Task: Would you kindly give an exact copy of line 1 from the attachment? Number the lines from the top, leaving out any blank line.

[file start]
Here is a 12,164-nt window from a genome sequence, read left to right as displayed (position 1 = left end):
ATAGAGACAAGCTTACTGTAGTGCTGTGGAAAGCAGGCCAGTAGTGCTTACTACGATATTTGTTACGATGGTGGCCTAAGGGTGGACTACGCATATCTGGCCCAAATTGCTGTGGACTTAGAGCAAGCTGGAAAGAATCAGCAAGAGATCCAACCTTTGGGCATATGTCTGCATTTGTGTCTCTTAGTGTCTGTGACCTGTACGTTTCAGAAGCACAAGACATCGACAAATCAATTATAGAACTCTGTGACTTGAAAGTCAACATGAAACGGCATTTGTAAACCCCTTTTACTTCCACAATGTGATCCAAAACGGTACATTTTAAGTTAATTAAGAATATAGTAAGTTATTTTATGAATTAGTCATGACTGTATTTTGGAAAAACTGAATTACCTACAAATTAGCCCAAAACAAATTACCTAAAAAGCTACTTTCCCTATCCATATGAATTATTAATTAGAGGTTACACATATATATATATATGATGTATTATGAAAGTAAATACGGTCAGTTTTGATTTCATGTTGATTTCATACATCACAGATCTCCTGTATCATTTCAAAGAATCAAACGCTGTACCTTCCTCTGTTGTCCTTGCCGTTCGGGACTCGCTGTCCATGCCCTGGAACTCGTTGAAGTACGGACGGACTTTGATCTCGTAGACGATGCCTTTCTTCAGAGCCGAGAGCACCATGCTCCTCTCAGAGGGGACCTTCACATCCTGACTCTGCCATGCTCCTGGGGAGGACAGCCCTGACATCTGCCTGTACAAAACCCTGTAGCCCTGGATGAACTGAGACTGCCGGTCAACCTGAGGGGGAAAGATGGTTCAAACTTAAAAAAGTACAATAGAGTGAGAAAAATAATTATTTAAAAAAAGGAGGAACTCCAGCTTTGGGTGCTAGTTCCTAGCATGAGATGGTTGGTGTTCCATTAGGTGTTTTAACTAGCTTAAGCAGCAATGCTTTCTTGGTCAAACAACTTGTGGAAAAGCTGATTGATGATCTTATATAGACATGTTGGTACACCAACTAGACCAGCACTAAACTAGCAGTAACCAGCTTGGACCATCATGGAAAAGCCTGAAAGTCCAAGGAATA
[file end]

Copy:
Here is a 12,164-nt window from a genome sequence, read left to right as displayed (position 1 = left end):